Misconceptions, however, can be avoided, and that begins with education. Becoming educated on the world religions would allow students to understand how people live and why they choose to live a certain lifestyle.

The newly-established AP human geography class briefly explores the five world religions during the course’s culture unit. The class spends about one to two weeks studying the world religions and their correlation with the cultures of different groups, which corresponds perfectly with the course’s objectives.

However, world religions is an entire subject by itself, and a semester-long study would allow students to gain a wider understanding of the religions and help them apply it to society today. Southwest should offer a course solely dedicated to the study of the five world religions, which would unbiasedly cover Christianity, Judaism, Islam, Hinduism and Buddhism and other subgroups.

“A lot of the students in my class are Christians and we’re going to be learning about Islam and Hinduism and [other religions],” AP human geography teacher Laura Williamson said. “It’s very fundamentally different from what they’re used to, so it’s going to challenge them, I think, a lot and it might be good. It might make them more secure in their own faith and maybe that will be good for them.”

Nonetheless, questions of violating a citizen’s first amendment rights arise as the discussion of religion begins in public schools. The Establishment Clause requires that the government or government services don’t advocate for a specific religion, but that does not prohibit the teaching of religions as long as the instruction remains neutral. It is constitutional to teach religion in school, but instruction does need to be treated with care.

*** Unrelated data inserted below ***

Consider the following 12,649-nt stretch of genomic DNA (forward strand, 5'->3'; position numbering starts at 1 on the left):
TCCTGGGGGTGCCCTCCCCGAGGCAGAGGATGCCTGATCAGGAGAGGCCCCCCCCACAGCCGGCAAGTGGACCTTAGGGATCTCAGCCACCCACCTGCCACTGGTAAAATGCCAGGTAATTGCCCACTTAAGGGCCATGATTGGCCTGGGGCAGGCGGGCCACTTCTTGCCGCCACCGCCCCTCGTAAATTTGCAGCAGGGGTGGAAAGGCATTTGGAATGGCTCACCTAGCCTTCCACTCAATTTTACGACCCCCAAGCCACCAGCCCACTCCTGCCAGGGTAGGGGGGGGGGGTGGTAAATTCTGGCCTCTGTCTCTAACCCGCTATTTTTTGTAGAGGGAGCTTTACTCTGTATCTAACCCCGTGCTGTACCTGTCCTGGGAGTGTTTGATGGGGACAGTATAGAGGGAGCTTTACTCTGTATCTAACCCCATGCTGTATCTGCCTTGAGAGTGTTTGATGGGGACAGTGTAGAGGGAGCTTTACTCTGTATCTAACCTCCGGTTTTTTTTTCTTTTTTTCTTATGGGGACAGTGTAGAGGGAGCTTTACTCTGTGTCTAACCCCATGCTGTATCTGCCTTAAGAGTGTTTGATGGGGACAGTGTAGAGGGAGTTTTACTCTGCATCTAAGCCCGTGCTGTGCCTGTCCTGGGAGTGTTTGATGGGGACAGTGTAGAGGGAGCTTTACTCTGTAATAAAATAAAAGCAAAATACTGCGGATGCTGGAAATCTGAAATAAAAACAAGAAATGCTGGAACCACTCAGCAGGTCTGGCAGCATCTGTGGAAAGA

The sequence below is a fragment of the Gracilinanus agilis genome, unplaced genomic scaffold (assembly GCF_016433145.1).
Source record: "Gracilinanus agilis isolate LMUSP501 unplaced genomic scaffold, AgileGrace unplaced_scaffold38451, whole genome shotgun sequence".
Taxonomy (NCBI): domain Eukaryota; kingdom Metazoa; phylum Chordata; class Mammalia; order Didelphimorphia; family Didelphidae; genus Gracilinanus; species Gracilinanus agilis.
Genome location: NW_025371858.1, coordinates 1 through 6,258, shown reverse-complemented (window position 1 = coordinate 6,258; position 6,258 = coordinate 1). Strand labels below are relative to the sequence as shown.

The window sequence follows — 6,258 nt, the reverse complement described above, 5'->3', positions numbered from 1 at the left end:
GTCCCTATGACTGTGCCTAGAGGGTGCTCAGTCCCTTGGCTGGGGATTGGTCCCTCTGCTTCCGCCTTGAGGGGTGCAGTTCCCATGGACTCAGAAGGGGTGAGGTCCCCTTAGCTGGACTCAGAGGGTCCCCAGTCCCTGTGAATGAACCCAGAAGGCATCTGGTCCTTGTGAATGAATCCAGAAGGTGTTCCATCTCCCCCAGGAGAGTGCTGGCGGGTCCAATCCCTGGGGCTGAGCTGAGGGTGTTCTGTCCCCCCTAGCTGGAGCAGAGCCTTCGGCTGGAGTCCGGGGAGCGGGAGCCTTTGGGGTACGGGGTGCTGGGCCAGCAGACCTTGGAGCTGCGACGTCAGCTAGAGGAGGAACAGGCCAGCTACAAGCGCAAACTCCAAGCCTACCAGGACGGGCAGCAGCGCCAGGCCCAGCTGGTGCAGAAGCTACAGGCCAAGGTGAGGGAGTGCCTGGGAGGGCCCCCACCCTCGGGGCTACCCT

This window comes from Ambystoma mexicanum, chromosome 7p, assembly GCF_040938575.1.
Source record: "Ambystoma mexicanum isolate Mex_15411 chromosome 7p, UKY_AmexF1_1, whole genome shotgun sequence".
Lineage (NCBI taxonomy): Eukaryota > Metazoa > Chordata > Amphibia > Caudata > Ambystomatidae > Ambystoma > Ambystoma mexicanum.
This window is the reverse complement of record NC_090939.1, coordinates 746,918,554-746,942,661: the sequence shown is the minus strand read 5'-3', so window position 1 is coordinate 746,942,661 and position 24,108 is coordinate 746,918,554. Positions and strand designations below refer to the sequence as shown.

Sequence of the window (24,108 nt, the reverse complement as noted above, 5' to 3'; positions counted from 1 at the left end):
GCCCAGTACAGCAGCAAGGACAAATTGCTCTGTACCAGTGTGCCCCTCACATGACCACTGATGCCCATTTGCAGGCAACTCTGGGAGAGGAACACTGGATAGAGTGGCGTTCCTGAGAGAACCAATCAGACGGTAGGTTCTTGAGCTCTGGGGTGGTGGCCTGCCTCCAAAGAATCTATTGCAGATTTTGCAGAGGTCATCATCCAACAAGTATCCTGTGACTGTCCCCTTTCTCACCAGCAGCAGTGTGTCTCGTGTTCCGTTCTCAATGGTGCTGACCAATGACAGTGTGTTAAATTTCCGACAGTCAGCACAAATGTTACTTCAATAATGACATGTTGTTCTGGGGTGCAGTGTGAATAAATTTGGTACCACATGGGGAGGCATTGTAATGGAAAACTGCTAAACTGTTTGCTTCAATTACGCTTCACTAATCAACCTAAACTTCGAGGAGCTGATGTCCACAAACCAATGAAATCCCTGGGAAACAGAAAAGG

In order for a religion class to have success in school, students would need to exhibit maturity and sensitivity toward different ideas and cultures. Likewise, the teacher would have to remain unbiased and allow students to discover their own interpretations.

“If you truly want to learn about religion, I would not go to a person of that religion to learn about it,” Azam said. “Even though I would think that I might have the most knowledge about it, I wouldn’t recommend someone to come up to me and ask for my view on my religion. Not because I don’t think I’m credible enough to tell you that information, just because I think you’re going to gain a lot more from the text.”

Students need to become educated on religion as they continue into their future, whether that’s through an established religion class at Southwest or by taking it upon themselves to learn about it. Education would assist in diminishing stereotypes and understanding other cultures, which is critical as students go out to live in a growing diversified world.

“[Religion and culture] play into each other a lot,” Williamson said. “[People’s] religion becomes part of their life and part of their culture when they leave the church or the Mosque [or] wherever they’re at. Those beliefs still stay with them and become a part of that system that they live in every day, so it’s definitely very important to study when you’re studying culture because you can’t really separate the two out. They’re not two separate entities entirely — there’s that Venn diagram, and there’s that crossover section in the middle where culture and religion are the same.”